Burr had challenged Jefferson, his own running mate, in the presidential election of 1800. Indicted for murder in the dueling death of Alexander Hamilton in 1804, he dreamt huge dreams. He imagined an insurrection in New Orleans, a private invasion of Spanish Mexico and Florida, and a great empire rising on the Gulf of Mexico, which would swell when America’s western lands seceded from the Union. For two years, Burr pursued this audacious dream, enlisting support from the General-in-Chief of the Army, a paid agent of the Spanish king, and from other western leaders, including Andrew Jackson. When the army chief double-crossed Burr, Jefferson finally roused himself and ordered Burr prosecuted for treason.
The trial featured the nation’s finest lawyers before the greatest judge in our history, Chief Justice John Marshall, Jefferson’s distant cousin and determined adversary. It became a contest over the nation’s identity: Should individual rights be sacrificed to punish a political apostate who challenged the nation’s very existence? In a revealing reversal of political philosophies, Jefferson championed government power over individual rights, while Marshall shielded the nation’s most notorious defendant. By concealing evidence, appealing to the rule of law, and exploiting the weaknesses of the government’s case, Burr won his freedom.
Afterwards Burr left for Europe to pursue an equally outrageous scheme to liberate Spain’s American colonies, but finding no European sponsor, he returned to America and lived to an unrepentant old age. Stewart’s vivid account of Burr’s tumultuous life offers a rare and eye-opening description of the brand-new nation struggling to define itself.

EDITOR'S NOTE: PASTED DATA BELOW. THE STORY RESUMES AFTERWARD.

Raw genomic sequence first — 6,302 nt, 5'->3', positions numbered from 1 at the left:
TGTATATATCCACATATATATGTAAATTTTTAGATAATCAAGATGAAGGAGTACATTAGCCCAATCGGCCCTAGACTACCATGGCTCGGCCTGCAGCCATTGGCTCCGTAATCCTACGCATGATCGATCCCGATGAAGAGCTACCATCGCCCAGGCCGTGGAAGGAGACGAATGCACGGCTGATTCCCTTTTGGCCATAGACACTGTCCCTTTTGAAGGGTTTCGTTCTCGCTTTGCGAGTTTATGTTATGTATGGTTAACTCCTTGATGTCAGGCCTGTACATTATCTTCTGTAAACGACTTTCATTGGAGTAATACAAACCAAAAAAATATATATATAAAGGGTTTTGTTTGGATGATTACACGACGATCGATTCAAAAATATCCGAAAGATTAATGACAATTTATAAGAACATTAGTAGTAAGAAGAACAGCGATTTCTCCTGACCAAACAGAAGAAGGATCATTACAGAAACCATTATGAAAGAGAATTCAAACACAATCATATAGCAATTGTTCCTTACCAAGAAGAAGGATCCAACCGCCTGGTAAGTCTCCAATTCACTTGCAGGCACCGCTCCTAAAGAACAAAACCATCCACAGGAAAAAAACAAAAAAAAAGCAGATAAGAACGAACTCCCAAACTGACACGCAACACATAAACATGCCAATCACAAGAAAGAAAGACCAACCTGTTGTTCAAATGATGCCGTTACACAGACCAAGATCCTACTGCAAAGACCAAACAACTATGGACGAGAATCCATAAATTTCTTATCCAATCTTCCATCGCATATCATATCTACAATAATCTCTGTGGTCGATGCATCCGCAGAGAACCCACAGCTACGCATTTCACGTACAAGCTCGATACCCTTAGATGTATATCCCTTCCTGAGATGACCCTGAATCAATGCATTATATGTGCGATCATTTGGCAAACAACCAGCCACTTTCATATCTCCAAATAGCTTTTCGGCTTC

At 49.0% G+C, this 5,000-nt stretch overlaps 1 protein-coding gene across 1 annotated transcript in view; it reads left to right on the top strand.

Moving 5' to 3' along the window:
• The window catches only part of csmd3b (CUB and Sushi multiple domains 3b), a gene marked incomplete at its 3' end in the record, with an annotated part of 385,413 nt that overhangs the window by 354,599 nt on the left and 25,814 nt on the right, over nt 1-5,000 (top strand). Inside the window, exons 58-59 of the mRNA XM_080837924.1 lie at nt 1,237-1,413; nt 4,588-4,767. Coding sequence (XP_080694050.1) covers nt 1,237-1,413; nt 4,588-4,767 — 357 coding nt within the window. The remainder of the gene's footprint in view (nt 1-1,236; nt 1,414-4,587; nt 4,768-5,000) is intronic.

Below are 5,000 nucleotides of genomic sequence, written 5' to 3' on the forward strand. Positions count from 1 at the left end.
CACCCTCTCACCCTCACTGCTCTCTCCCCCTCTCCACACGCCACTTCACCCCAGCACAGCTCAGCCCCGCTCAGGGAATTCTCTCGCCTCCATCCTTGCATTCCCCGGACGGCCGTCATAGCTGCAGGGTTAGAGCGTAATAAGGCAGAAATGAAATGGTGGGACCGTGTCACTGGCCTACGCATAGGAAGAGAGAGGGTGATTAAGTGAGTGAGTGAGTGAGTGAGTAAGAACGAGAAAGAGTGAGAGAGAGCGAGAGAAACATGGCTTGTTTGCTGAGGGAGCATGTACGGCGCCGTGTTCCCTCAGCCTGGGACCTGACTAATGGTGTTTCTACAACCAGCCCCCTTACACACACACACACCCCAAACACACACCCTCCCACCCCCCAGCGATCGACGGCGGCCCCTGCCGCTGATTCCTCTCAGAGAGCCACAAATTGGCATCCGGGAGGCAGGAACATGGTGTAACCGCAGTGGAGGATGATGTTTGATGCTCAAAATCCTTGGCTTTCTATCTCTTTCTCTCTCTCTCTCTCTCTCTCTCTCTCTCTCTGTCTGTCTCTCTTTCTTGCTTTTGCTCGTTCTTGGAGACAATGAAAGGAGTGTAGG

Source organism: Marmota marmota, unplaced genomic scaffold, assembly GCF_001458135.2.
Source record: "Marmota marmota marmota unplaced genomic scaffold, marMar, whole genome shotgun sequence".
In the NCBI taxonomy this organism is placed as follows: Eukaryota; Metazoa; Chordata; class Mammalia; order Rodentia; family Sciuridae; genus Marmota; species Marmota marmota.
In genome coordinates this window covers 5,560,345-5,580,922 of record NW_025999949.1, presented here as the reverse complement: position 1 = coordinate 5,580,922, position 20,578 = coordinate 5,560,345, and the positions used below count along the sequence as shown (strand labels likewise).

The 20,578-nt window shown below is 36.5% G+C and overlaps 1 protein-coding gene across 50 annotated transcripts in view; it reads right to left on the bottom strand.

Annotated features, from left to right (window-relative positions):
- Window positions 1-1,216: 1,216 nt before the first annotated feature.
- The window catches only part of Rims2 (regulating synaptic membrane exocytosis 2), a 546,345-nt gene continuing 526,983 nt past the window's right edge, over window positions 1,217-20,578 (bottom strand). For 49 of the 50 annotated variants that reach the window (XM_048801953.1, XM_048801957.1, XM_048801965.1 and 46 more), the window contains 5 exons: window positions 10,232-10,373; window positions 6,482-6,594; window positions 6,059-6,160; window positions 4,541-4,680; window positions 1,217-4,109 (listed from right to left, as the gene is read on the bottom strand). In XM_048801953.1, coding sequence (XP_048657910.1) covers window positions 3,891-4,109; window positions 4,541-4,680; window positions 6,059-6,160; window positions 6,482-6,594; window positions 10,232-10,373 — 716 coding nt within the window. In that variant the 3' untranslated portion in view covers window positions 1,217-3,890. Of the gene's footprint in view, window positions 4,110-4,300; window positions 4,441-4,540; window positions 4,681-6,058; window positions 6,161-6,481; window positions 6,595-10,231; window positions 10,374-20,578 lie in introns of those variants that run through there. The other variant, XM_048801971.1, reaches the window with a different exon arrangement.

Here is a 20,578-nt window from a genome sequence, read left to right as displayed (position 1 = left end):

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With the Louisiana Purchase in 1803, the United States acquired from France all its territorial claims on the North American continent, from the Gulf of Mexico to present day Canada. The warm waters of the Gulf of Mexico border five southern states from Texas to Florida. Andrerw Jackson represented a break with the aristocratic tradition of American politics and the rise of the common man.. John Marshall served as Chief Justice on the Supreme Court longer than anyone else and authored the decisions that established the court's primacy on constitutional questions. The election of 1800 resulted in the election of the Democratic-Republican Thomas Jefferson, sympathetic to France and hostile to aristocracy. Alexander Hamilton was one of the authors of the Federalist Papers, the first Secretary of the Treasury and died in a duel with Aaron Burr.